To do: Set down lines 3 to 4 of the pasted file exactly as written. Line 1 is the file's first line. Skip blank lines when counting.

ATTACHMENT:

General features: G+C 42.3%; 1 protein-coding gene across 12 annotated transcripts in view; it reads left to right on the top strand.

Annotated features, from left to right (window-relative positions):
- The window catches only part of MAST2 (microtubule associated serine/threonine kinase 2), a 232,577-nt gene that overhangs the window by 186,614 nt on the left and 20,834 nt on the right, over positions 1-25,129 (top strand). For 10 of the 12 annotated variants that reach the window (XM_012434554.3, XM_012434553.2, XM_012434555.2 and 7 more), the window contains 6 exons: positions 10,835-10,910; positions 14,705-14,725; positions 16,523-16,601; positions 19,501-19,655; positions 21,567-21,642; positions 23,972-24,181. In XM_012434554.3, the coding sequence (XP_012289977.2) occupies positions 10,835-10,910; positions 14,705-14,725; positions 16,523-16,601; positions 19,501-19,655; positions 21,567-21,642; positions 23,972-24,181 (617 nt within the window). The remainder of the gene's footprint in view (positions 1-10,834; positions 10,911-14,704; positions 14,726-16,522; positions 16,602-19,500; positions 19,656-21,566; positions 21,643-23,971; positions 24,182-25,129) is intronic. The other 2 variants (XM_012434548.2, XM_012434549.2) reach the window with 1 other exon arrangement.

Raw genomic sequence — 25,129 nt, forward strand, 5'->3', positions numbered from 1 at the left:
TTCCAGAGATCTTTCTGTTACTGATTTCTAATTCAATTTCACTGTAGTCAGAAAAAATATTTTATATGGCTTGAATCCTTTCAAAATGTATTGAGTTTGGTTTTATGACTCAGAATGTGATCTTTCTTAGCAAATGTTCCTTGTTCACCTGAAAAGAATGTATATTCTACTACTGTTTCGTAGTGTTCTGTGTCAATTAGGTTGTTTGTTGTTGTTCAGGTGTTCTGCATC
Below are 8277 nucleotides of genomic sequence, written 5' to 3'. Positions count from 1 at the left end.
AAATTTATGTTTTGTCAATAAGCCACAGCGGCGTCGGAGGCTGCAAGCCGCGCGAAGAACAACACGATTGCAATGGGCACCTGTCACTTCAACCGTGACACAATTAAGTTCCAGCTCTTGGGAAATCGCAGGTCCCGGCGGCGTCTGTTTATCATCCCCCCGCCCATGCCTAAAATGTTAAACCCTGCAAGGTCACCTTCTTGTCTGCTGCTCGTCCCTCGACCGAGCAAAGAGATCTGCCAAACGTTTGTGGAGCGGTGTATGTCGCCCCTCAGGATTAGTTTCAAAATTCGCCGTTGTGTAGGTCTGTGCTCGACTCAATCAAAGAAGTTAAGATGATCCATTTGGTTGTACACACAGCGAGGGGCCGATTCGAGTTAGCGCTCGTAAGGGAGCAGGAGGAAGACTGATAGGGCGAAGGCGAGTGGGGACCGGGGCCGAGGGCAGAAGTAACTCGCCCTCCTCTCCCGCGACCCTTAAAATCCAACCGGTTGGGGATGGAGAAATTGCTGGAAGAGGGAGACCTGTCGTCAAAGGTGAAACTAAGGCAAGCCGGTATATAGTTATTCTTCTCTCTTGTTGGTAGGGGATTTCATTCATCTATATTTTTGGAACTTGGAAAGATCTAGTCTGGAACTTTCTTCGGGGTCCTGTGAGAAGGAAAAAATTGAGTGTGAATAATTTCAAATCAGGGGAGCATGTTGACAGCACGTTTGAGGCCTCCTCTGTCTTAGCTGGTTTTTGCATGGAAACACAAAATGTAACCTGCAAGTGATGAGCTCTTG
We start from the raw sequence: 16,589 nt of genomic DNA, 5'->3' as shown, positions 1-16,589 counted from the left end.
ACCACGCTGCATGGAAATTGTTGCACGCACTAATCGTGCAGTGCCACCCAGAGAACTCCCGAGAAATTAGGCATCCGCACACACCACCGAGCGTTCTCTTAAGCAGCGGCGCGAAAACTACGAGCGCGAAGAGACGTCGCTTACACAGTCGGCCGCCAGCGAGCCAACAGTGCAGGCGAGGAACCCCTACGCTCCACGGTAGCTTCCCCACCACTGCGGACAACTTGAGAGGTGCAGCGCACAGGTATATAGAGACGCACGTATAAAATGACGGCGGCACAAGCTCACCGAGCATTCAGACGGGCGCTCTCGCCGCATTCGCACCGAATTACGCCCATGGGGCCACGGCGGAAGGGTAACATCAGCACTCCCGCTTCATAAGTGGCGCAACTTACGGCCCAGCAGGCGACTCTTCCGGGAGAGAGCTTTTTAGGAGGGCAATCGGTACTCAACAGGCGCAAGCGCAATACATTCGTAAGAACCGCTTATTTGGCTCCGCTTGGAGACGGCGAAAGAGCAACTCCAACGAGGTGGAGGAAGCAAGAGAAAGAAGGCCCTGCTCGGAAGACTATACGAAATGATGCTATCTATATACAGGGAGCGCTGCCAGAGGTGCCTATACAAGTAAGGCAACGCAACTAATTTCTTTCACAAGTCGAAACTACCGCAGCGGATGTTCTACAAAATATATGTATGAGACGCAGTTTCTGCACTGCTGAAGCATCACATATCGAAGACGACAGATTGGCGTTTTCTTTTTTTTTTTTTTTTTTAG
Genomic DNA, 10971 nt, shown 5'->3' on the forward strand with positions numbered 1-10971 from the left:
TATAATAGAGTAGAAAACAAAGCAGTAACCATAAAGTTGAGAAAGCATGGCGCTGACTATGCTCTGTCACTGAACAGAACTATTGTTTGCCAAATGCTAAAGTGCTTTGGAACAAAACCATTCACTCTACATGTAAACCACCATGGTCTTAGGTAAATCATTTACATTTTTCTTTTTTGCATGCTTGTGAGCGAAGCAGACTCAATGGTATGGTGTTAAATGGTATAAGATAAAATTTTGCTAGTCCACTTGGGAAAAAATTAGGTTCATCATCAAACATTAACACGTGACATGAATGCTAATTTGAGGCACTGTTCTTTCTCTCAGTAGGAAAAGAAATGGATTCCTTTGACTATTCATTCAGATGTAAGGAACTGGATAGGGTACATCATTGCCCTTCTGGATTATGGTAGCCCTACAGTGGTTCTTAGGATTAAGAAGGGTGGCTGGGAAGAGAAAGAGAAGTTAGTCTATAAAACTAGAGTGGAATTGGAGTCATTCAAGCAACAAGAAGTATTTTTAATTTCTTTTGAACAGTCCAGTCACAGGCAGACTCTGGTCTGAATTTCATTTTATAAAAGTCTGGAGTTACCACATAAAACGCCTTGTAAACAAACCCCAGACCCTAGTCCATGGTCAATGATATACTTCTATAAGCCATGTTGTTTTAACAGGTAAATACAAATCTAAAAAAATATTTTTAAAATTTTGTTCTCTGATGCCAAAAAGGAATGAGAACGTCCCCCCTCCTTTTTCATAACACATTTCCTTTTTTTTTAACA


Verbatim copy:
- The window catches only part of MAST2 (microtubule associated serine/threonine kinase 2), a 232,577-nt gene that overhangs the window by 186,614 nt on the left and 20,834 nt on the right, over positions 1-25,129 (top strand). For 10 of the 12 annotated variants that reach the window (XM_012434554.3, XM_012434553.2, XM_012434555.2 and 7 more), the window contains 6 exons: positions 10,835-10,910; positions 14,705-14,725; positions 16,523-16,601; positions 19,501-19,655; positions 21,567-21,642; positions 23,972-24,181. In XM_012434554.3, the coding sequence (XP_012289977.2) occupies positions 10,835-10,910; positions 14,705-14,725; positions 16,523-16,601; positions 19,501-19,655; positions 21,567-21,642; positions 23,972-24,181 (617 nt within the window). The remainder of the gene's footprint in view (positions 1-10,834; positions 10,911-14,704; positions 14,726-16,522; positions 16,602-19,500; positions 19,656-21,566; positions 21,643-23,971; positions 24,182-25,129) is intronic. The other 2 variants (XM_012434548.2, XM_012434549.2) reach the window with 1 other exon arrangement.

Raw genomic sequence — 25,129 nt, forward strand, 5'->3', positions numbered from 1 at the left: